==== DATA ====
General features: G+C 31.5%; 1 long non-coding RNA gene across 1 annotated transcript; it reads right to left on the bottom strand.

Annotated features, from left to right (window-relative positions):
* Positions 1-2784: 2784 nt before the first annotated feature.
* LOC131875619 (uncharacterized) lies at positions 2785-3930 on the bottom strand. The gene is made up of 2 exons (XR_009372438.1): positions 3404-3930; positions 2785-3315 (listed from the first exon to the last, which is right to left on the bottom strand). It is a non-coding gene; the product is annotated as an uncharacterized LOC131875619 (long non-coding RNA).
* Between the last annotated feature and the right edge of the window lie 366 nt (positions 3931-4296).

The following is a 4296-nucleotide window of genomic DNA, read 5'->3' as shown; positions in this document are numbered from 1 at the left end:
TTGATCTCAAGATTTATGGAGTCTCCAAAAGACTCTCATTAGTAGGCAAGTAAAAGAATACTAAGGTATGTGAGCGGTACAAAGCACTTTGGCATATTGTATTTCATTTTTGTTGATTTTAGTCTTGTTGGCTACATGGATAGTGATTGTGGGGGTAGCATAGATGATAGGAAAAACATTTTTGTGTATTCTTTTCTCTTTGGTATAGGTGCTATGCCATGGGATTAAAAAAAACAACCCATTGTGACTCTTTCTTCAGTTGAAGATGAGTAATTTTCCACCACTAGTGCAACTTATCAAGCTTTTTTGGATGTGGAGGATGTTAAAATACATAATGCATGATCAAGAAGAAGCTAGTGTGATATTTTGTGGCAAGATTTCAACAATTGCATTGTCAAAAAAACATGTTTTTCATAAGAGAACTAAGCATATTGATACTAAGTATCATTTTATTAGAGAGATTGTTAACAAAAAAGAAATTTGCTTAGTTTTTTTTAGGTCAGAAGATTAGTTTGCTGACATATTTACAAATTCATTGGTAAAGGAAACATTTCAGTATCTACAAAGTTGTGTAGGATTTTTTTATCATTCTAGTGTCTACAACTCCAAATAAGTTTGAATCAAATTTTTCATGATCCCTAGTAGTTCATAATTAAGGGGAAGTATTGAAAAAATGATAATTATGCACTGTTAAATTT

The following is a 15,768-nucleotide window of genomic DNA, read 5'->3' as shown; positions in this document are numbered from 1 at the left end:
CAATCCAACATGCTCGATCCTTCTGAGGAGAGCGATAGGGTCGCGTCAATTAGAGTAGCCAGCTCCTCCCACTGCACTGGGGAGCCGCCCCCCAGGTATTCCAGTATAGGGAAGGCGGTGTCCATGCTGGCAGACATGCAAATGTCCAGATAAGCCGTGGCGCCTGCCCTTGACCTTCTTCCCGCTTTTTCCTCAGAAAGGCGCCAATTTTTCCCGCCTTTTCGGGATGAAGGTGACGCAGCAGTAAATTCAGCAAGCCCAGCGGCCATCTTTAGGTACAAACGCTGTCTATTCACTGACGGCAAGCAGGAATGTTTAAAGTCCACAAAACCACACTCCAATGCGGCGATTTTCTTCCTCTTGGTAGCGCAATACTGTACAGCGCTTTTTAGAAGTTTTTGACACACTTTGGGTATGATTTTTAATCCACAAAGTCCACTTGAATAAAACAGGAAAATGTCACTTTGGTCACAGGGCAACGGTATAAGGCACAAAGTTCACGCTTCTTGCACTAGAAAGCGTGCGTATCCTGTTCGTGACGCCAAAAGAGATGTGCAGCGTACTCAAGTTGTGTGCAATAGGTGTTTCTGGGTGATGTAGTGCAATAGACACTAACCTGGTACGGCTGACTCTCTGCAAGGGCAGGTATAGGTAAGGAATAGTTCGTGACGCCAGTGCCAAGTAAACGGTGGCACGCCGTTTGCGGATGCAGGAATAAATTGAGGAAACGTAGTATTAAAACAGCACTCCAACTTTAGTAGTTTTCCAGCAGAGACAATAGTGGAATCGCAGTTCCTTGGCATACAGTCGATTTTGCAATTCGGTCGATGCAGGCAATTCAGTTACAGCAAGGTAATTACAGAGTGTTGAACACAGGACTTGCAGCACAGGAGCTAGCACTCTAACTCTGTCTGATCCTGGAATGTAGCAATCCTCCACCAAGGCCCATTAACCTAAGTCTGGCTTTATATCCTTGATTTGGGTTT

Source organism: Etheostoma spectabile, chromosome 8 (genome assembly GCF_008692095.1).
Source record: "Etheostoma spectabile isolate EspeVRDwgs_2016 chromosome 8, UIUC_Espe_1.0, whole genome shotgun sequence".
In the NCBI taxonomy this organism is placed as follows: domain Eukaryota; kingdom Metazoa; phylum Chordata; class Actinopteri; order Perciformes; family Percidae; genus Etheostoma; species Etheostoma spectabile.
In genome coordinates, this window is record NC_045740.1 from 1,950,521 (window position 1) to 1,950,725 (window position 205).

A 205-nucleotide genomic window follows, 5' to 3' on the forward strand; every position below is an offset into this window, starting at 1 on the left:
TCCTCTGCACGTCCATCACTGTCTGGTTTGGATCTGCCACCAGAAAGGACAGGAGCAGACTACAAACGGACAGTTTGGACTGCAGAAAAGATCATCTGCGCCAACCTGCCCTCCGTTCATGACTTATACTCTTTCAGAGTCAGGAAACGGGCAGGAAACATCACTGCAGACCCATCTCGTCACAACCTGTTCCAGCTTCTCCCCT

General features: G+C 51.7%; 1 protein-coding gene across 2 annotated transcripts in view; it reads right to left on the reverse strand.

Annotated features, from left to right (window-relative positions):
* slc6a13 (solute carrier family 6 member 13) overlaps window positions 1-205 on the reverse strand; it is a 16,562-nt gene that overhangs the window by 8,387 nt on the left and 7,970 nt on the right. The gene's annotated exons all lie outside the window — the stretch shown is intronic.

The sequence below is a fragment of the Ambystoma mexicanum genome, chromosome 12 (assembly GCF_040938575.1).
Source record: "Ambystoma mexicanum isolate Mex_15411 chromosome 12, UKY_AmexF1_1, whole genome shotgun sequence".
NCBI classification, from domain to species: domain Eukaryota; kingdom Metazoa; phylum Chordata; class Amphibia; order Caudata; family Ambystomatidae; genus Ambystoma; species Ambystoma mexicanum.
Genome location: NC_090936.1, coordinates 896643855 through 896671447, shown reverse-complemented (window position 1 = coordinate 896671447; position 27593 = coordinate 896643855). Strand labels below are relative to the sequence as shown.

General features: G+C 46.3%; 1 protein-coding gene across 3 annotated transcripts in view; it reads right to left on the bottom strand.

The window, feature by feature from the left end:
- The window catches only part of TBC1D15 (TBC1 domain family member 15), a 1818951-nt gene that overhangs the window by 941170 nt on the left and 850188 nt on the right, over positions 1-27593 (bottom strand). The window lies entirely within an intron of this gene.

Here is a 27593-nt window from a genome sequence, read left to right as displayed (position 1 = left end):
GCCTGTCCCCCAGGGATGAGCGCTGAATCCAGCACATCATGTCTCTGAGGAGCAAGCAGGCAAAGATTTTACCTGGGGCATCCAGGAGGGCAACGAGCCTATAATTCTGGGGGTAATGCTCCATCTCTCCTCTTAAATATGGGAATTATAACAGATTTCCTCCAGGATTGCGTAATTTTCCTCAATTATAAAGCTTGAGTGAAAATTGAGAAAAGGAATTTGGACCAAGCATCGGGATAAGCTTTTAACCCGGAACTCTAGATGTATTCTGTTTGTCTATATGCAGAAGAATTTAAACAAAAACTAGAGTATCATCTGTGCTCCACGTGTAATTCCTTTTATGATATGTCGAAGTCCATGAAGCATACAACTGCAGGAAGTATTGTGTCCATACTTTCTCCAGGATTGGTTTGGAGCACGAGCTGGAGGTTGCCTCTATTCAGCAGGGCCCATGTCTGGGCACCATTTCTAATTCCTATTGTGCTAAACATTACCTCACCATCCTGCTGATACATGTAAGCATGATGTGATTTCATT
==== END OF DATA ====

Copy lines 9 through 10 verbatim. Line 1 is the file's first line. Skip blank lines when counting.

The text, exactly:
CAATCCAACATGCTCGATCCTTCTGAGGAGAGCGATAGGGTCGCGTCAATTAGAGTAGCCAGCTCCTCCCACTGCACTGGGGAGCCGCCCCCCAGGTATTCCAGTATAGGGAAGGCGGTGTCCATGCTGGCAGACATGCAAATGTCCAGATAAGCCGTGGCGCCTGCCCTTGACCTTCTTCCCGCTTTTTCCTCAGAAAGGCGCCAATTTTTCCCGCCTTTTCGGGATGAAGGTGACGCAGCAGTAAATTCAGCAAGCCCAGCGGCCATCTTTAGGTACAAACGCTGTCTATTCACTGACGGCAAGCAGGAATGTTTAAAGTCCACAAAACCACACTCCAATGCGGCGATTTTCTTCCTCTTGGTAGCGCAATACTGTACAGCGCTTTTTAGAAGTTTTTGACACACTTTGGGTATGATTTTTAATCCACAAAGTCCACTTGAATAAAACAGGAAAATGTCACTTTGGTCACAGGGCAACGGTATAAGGCACAAAGTTCACGCTTCTTGCACTAGAAAGCGTGCGTATCCTGTTCGTGACGCCAAAAGAGATGTGCAGCGTACTCAAGTTGTGTGCAATAGGTGTTTCTGGGTGATGTAGTGCAATAGACACTAACCTGGTACGGCTGACTCTCTGCAAGGGCAGGTATAGGTAAGGAATAGTTCGTGACGCCAGTGCCAAGTAAACGGTGGCACGCCGTTTGCGGATGCAGGAATAAATTGAGGAAACGTAGTATTAAAACAGCACTCCAACTTTAGTAGTTTTCCAGCAGAGACAATAGTGGAATCGCAGTTCCTTGGCATACAGTCGATTTTGCAATTCGGTCGATGCAGGCAATTCAGTTACAGCAAGGTAATTACAGAGTGTTGAACACAGGACTTGCAGCACAGGAGCTAGCACTCTAACTCTGTCTGATCCTGGAATGTAGCAATCCTCCACCAAGGCCCATTAACCTAAGTCTGGCTTTATATCCTTGATTTGGGTTT

Source organism: Etheostoma spectabile, chromosome 8 (genome assembly GCF_008692095.1).